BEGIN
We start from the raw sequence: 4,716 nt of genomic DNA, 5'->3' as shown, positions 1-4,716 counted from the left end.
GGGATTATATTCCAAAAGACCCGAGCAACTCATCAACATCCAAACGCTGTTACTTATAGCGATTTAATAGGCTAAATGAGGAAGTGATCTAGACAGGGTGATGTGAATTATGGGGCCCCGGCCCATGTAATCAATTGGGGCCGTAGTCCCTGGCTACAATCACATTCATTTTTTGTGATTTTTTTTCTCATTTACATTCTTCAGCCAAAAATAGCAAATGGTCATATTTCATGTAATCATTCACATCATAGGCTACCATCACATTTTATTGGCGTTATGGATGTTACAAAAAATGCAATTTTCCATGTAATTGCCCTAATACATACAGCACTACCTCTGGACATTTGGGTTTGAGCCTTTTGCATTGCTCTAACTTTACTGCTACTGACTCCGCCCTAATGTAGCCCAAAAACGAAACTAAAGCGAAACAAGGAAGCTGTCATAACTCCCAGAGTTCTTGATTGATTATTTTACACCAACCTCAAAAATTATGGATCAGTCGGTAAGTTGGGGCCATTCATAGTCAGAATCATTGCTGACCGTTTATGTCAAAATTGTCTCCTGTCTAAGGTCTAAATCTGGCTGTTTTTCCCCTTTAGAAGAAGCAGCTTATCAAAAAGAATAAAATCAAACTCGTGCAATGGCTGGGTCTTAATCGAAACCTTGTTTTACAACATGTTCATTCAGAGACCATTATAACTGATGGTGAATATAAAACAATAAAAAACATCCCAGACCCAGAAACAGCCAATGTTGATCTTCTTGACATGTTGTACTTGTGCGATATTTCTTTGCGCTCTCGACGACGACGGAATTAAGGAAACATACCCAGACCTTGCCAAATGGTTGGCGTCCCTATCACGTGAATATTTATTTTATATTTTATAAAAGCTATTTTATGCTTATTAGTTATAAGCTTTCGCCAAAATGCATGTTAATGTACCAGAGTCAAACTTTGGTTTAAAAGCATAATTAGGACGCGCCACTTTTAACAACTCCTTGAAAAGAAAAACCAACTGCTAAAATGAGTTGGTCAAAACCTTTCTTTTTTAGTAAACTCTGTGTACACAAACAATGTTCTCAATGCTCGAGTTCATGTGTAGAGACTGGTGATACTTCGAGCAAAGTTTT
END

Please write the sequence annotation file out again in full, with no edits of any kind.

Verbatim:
We start from the raw sequence: 4,716 nt of genomic DNA, 5'->3' as shown, positions 1-4,716 counted from the left end.
GGGATTATATTCCAAAAGACCCGAGCAACTCATCAACATCCAAACGCTGTTACTTATAGCGATTTAATAGGCTAAATGAGGAAGTGATCTAGACAGGGTGATGTGAATTATGGGGCCCCGGCCCATGTAATCAATTGGGGCCGTAGTCCCTGGCTACAATCACATTCATTTTTTGTGATTTTTTTTCTCATTTACATTCTTCAGCCAAAAATAGCAAATGGTCATATTTCATGTAATCATTCACATCATAGGCTACCATCACATTTTATTGGCGTTATGGATGTTACAAAAAATGCAATTTTCCATGTAATTGCCCTAATACATACAGCACTACCTCTGGACATTTGGGTTTGAGCCTTTTGCATTGCTCTAACTTTACTGCTACTGACTCCGCCCTAATGTAGCCCAAAAACGAAACTAAAGCGAAACAAGGAAGCTGTCATAACTCCCAGAGTTCTTGATTGATTATTTTACACCAACCTCAAAAATTATGGATCAGTCGGTAAGTTGGGGCCATTCATAGTCAGAATCATTGCTGACCGTTTATGTCAAAATTGTCTCCTGTCTAAGGTCTAAATCTGGCTGTTTTTCCCCTTTAGAAGAAGCAGCTTATCAAAAAGAATAAAATCAAACTCGTGCAATGGCTGGGTCTTAATCGAAACCTTGTTTTACAACATGTTCATTCAGAGACCATTATAACTGATGGTGAATATAAAACAATAAAAAACATCCCAGACCCAGAAACAGCCAATGTTGATCTTCTTGACATGTTGTACTTGTGCGATATTTCTTTGCGCTCTCGACGACGACGGAATTAAGGAAACATACCCAGACCTTGCCAAATGGTTGGCGTCCCTATCACGTGAATATTTATTTTATATTTTATAAAAGCTATTTTATGCTTATTAGTTATAAGCTTTCGCCAAAATGCATGTTAATGTACCAGAGTCAAACTTTGGTTTAAAAGCATAATTAGGACGCGCCACTTTTAACAACTCCTTGAAAAGAAAAACCAACTGCTAAAATGAGTTGGTCAAAACCTTTCTTTTTTAGTAAACTCTGTGTACACAAACAATGTTCTCAATGCTCGAGTTCATGTGTAGAGACTGGTGATACTTCGAGCAAAGTTTT